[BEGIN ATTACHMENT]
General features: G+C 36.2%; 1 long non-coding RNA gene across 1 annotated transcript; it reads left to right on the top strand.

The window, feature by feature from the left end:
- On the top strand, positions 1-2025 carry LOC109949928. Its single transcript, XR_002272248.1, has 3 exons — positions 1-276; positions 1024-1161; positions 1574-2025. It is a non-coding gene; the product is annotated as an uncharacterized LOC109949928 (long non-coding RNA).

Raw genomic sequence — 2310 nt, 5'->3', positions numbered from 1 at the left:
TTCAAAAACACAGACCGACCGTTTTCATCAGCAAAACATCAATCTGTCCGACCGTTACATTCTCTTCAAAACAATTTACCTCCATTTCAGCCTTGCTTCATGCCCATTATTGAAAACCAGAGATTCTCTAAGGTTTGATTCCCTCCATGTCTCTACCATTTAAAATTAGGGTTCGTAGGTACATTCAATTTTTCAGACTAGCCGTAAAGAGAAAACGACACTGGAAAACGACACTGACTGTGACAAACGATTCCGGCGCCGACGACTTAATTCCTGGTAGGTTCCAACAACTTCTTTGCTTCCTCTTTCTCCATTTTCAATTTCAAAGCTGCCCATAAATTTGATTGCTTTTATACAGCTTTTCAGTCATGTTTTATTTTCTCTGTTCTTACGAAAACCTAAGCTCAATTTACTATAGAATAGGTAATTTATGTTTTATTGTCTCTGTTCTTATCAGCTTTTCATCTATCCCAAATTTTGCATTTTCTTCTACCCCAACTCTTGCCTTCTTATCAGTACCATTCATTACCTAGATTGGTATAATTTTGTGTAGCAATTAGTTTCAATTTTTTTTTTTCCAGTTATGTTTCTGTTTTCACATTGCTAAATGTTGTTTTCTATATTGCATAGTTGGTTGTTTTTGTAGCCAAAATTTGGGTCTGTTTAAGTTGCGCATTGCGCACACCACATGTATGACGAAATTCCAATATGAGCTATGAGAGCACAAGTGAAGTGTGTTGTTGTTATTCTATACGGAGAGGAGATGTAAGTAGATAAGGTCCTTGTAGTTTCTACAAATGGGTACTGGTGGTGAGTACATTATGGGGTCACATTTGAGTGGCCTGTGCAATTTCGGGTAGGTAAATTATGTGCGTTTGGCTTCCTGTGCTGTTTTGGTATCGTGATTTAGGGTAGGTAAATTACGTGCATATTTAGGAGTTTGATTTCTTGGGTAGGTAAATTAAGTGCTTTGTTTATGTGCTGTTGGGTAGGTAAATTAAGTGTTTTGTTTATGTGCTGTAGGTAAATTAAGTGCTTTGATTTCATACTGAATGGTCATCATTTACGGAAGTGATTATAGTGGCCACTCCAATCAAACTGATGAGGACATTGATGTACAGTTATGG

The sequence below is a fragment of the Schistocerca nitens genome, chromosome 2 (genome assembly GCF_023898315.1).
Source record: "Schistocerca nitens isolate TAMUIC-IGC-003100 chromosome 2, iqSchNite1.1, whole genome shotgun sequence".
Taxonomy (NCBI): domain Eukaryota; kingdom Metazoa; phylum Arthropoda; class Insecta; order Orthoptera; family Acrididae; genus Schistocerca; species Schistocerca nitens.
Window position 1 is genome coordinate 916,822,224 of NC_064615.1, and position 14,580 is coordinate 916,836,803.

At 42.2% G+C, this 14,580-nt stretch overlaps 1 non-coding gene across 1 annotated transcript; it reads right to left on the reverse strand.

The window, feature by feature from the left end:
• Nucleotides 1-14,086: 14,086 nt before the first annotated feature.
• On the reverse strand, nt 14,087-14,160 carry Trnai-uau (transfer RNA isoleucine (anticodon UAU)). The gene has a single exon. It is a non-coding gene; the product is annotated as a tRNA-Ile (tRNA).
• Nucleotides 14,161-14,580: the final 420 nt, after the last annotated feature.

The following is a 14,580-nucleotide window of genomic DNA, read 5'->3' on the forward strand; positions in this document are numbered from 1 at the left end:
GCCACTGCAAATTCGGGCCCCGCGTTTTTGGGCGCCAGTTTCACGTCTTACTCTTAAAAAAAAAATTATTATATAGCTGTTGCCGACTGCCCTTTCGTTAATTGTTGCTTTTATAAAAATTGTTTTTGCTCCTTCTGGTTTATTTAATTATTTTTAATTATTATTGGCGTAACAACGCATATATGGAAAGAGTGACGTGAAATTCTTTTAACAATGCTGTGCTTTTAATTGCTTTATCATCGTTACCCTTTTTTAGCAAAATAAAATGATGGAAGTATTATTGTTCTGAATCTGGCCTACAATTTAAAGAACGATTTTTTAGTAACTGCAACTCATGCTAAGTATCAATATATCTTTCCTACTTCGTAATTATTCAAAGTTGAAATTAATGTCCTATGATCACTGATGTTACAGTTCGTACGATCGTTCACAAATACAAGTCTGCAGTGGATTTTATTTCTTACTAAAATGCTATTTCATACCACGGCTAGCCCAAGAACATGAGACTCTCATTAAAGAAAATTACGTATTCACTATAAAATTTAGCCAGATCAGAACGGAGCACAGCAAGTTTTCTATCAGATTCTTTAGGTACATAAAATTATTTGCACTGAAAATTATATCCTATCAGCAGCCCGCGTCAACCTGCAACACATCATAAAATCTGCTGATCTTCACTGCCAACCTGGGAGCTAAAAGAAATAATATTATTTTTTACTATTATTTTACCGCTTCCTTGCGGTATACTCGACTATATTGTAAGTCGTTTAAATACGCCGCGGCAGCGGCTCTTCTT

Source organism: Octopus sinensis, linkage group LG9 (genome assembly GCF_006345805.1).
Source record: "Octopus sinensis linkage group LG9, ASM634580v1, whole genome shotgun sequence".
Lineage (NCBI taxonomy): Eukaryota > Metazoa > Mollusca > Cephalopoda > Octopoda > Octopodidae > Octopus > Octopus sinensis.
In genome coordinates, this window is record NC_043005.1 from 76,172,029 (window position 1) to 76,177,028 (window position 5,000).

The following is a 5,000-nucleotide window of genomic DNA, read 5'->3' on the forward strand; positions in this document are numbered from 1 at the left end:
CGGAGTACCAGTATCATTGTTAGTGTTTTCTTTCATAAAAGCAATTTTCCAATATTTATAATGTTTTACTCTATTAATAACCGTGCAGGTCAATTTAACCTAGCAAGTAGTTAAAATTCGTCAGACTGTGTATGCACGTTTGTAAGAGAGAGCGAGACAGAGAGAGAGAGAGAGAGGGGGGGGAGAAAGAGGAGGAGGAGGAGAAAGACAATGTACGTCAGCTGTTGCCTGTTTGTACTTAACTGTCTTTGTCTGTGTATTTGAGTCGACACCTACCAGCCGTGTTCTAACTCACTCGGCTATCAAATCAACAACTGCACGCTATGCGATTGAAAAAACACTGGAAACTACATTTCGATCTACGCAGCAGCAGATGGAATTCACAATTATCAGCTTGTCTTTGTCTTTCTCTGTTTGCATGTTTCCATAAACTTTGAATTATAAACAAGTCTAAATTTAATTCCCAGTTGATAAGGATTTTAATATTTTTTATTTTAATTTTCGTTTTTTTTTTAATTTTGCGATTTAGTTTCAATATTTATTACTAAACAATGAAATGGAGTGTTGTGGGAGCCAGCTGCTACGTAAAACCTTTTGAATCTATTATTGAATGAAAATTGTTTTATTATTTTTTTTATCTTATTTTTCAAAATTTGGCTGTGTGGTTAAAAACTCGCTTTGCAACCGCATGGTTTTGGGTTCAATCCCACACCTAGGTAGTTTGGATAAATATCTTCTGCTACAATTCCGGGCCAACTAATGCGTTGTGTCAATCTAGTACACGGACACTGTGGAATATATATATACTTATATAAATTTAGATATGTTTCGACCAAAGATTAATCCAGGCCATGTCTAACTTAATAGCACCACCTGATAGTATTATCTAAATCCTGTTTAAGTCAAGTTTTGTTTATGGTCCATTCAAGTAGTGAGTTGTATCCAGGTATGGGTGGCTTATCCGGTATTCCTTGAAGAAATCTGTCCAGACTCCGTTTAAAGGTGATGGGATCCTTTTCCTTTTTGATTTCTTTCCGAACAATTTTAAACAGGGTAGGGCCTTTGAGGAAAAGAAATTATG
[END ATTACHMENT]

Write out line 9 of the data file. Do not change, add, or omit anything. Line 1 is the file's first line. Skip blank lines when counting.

Window position 1 is genome coordinate 916,822,224 of NC_064615.1, and position 14,580 is coordinate 916,836,803.